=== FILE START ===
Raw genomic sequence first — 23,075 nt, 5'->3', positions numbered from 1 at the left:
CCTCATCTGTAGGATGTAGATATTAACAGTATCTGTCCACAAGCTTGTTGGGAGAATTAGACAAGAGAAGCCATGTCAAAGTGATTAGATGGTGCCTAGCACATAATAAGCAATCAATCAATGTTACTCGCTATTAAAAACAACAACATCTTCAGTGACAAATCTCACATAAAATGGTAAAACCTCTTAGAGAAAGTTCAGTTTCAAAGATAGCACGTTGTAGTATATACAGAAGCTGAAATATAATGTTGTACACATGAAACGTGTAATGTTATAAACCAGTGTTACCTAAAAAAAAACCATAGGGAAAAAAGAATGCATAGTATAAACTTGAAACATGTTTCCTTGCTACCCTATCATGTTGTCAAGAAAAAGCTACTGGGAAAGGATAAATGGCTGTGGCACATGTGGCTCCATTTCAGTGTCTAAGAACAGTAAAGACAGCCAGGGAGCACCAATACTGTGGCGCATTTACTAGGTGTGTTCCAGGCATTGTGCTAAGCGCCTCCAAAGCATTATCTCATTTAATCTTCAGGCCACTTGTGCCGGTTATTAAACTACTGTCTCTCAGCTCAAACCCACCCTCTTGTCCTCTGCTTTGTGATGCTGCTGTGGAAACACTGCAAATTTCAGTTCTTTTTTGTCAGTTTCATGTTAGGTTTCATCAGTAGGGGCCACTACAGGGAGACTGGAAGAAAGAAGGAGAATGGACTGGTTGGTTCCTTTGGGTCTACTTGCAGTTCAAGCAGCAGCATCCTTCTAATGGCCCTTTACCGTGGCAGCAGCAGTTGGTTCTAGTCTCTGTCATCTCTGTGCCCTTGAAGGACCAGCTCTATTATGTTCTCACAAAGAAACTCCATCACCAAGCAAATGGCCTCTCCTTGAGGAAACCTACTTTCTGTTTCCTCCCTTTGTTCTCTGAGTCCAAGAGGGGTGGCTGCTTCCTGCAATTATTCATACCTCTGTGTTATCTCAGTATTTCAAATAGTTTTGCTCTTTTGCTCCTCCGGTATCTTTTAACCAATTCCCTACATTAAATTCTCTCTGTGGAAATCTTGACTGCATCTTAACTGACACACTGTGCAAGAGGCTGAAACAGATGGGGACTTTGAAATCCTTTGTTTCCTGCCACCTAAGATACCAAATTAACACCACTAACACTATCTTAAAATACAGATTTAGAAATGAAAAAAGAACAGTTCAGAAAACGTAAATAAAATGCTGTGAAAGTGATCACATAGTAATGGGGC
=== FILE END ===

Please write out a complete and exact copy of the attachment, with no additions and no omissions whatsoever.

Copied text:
Raw genomic sequence first — 23,075 nt, 5'->3', positions numbered from 1 at the left:
CCTCATCTGTAGGATGTAGATATTAACAGTATCTGTCCACAAGCTTGTTGGGAGAATTAGACAAGAGAAGCCATGTCAAAGTGATTAGATGGTGCCTAGCACATAATAAGCAATCAATCAATGTTACTCGCTATTAAAAACAACAACATCTTCAGTGACAAATCTCACATAAAATGGTAAAACCTCTTAGAGAAAGTTCAGTTTCAAAGATAGCACGTTGTAGTATATACAGAAGCTGAAATATAATGTTGTACACATGAAACGTGTAATGTTATAAACCAGTGTTACCTAAAAAAAAACCATAGGGAAAAAAGAATGCATAGTATAAACTTGAAACATGTTTCCTTGCTACCCTATCATGTTGTCAAGAAAAAGCTACTGGGAAAGGATAAATGGCTGTGGCACATGTGGCTCCATTTCAGTGTCTAAGAACAGTAAAGACAGCCAGGGAGCACCAATACTGTGGCGCATTTACTAGGTGTGTTCCAGGCATTGTGCTAAGCGCCTCCAAAGCATTATCTCATTTAATCTTCAGGCCACTTGTGCCGGTTATTAAACTACTGTCTCTCAGCTCAAACCCACCCTCTTGTCCTCTGCTTTGTGATGCTGCTGTGGAAACACTGCAAATTTCAGTTCTTTTTTGTCAGTTTCATGTTAGGTTTCATCAGTAGGGGCCACTACAGGGAGACTGGAAGAAAGAAGGAGAATGGACTGGTTGGTTCCTTTGGGTCTACTTGCAGTTCAAGCAGCAGCATCCTTCTAATGGCCCTTTACCGTGGCAGCAGCAGTTGGTTCTAGTCTCTGTCATCTCTGTGCCCTTGAAGGACCAGCTCTATTATGTTCTCACAAAGAAACTCCATCACCAAGCAAATGGCCTCTCCTTGAGGAAACCTACTTTCTGTTTCCTCCCTTTGTTCTCTGAGTCCAAGAGGGGTGGCTGCTTCCTGCAATTATTCATACCTCTGTGTTATCTCAGTATTTCAAATAGTTTTGCTCTTTTGCTCCTCCGGTATCTTTTAACCAATTCCCTACATTAAATTCTCTCTGTGGAAATCTTGACTGCATCTTAACTGACACACTGTGCAAGAGGCTGAAACAGATGGGGACTTTGAAATCCTTTGTTTCCTGCCACCTAAGATACCAAATTAACACCACTAACACTATCTTAAAATACAGATTTAGAAATGAAAAAAGAACAGTTCAGAAAACGTAAATAAAATGCTGTGAAAGTGATCACATAGTAATGGGGC